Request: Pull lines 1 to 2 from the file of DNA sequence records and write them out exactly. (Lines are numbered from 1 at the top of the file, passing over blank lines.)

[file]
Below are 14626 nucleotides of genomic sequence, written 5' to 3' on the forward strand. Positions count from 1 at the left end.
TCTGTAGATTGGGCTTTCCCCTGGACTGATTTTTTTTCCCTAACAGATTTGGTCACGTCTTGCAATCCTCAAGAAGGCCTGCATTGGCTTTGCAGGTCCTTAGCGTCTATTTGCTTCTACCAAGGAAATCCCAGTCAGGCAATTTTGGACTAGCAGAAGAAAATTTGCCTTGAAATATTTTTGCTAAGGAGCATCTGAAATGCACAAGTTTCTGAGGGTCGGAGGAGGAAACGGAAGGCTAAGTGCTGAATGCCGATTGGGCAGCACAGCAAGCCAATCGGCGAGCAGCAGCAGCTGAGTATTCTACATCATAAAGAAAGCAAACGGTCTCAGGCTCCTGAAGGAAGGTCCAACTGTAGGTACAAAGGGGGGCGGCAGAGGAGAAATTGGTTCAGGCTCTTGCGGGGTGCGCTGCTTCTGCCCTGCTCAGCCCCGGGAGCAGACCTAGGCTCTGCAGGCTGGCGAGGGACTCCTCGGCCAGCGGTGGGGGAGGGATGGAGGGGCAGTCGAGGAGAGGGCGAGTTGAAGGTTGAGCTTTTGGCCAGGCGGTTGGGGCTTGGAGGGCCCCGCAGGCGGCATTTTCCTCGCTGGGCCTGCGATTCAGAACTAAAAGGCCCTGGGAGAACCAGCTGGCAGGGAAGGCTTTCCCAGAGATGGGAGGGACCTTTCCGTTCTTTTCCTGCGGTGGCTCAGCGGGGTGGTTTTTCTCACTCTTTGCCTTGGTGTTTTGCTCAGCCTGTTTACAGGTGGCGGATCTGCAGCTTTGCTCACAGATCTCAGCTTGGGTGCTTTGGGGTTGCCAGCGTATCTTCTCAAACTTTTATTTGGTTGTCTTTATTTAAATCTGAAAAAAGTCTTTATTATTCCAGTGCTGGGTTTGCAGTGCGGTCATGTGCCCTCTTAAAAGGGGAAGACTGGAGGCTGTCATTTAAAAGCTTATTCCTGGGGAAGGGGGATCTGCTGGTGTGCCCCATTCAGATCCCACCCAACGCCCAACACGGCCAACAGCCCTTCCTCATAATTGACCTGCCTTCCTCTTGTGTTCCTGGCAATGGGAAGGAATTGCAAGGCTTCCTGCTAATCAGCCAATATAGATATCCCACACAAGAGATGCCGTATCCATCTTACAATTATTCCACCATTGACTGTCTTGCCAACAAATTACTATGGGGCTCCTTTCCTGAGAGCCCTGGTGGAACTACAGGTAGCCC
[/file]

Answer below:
Below are 14626 nucleotides of genomic sequence, written 5' to 3' on the forward strand. Positions count from 1 at the left end.
TCTGTAGATTGGGCTTTCCCCTGGACTGATTTTTTTTCCCTAACAGATTTGGTCACGTCTTGCAATCCTCAAGAAGGCCTGCATTGGCTTTGCAGGTCCTTAGCGTCTATTTGCTTCTACCAAGGAAATCCCAGTCAGGCAATTTTGGACTAGCAGAAGAAAATTTGCCTTGAAATATTTTTGCTAAGGAGCATCTGAAATGCACAAGTTTCTGAGGGTCGGAGGAGGAAACGGAAGGCTAAGTGCTGAATGCCGATTGGGCAGCACAGCAAGCCAATCGGCGAGCAGCAGCAGCTGAGTATTCTACATCATAAAGAAAGCAAACGGTCTCAGGCTCCTGAAGGAAGGTCCAACTGTAGGTACAAAGGGGGGCGGCAGAGGAGAAATTGGTTCAGGCTCTTGCGGGGTGCGCTGCTTCTGCCCTGCTCAGCCCCGGGAGCAGACCTAGGCTCTGCAGGCTGGCGAGGGACTCCTCGGCCAGCGGTGGGGGAGGGATGGAGGGGCAGTCGAGGAGAGGGCGAGTTGAAGGTTGAGCTTTTGGCCAGGCGGTTGGGGCTTGGAGGGCCCCGCAGGCGGCATTTTCCTCGCTGGGCCTGCGATTCAGAACTAAAAGGCCCTGGGAGAACCAGCTGGCAGGGAAGGCTTTCCCAGAGATGGGAGGGACCTTTCCGTTCTTTTCCTGCGGTGGCTCAGCGGGGTGGTTTTTCTCACTCTTTGCCTTGGTGTTTTGCTCAGCCTGTTTACAGGTGGCGGATCTGCAGCTTTGCTCACAGATCTCAGCTTGGGTGCTTTGGGGTTGCCAGCGTATCTTCTCAAACTTTTATTTGGTTGTCTTTATTTAAATCTGAAAAAAGTCTTTATTATTCCAGTGCTGGGTTTGCAGTGCGGTCATGTGCCCTCTTAAAAGGGGAAGACTGGAGGCTGTCATTTAAAAGCTTATTCCTGGGGAAGGGGGATCTGCTGGTGTGCCCCATTCAGATCCCACCCAACGCCCAACACGGCCAACAGCCCTTCCTCATAATTGACCTGCCTTCCTCTTGTGTTCCTGGCAATGGGAAGGAATTGCAAGGCTTCCTGCTAATCAGCCAATATAGATATCCCACACAAGAGATGCCGTATCCATCTTACAATTATTCCACCATTGACTGTCTTGCCAACAAATTACTATGGGGCTCCTTTCCTGAGAGCCCTGGTGGAACTACAGGTAGCCC